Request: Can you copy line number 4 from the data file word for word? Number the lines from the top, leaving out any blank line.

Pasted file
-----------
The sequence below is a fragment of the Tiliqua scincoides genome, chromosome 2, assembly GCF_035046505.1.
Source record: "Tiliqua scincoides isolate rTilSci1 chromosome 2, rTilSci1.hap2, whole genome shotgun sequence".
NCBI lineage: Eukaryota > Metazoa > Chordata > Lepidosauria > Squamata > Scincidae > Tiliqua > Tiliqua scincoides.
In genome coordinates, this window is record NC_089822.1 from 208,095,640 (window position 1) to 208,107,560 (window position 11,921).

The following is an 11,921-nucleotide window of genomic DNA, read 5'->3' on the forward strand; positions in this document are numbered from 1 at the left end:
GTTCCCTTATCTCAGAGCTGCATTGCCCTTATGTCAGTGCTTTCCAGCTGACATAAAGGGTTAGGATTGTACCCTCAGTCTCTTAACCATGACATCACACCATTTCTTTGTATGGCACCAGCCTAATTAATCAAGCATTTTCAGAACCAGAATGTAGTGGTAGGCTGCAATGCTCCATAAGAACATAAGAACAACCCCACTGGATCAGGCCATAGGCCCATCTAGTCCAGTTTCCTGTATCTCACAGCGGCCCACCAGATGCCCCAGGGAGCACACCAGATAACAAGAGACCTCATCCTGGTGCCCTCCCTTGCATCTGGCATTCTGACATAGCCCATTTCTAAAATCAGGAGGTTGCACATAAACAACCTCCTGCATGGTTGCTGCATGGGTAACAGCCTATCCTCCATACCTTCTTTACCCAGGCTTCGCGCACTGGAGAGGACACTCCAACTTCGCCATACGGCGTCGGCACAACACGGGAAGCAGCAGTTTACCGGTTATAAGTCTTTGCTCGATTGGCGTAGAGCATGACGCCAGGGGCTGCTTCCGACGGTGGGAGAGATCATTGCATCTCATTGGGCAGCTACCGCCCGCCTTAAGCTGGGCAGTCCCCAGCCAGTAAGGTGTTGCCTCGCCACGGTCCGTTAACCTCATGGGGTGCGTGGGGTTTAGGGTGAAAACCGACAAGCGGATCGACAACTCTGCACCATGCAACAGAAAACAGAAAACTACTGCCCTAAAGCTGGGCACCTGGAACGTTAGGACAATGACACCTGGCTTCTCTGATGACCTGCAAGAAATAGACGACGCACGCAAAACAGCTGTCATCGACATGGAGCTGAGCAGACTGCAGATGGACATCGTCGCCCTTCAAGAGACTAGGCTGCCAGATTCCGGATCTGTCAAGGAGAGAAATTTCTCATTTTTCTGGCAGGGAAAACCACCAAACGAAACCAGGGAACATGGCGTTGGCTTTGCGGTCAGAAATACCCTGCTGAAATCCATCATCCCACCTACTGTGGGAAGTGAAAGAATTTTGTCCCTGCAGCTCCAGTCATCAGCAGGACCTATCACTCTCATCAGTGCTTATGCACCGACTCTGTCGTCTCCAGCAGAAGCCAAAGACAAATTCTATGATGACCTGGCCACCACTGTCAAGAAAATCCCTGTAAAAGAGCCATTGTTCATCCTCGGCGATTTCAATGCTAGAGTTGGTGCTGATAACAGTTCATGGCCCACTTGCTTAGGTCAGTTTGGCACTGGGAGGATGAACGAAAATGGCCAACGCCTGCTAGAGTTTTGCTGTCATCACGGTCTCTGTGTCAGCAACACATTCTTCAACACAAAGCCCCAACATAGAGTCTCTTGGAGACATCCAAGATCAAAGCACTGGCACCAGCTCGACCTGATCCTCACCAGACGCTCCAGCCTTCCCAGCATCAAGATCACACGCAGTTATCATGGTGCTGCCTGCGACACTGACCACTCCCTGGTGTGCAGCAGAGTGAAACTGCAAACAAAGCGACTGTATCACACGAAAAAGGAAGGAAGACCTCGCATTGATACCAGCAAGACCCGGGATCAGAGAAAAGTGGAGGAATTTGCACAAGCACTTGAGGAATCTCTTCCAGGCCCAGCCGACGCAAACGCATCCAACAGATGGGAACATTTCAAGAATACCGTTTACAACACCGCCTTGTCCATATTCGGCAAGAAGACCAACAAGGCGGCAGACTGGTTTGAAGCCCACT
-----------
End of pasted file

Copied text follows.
In genome coordinates, this window is record NC_089822.1 from 208,095,640 (window position 1) to 208,107,560 (window position 11,921).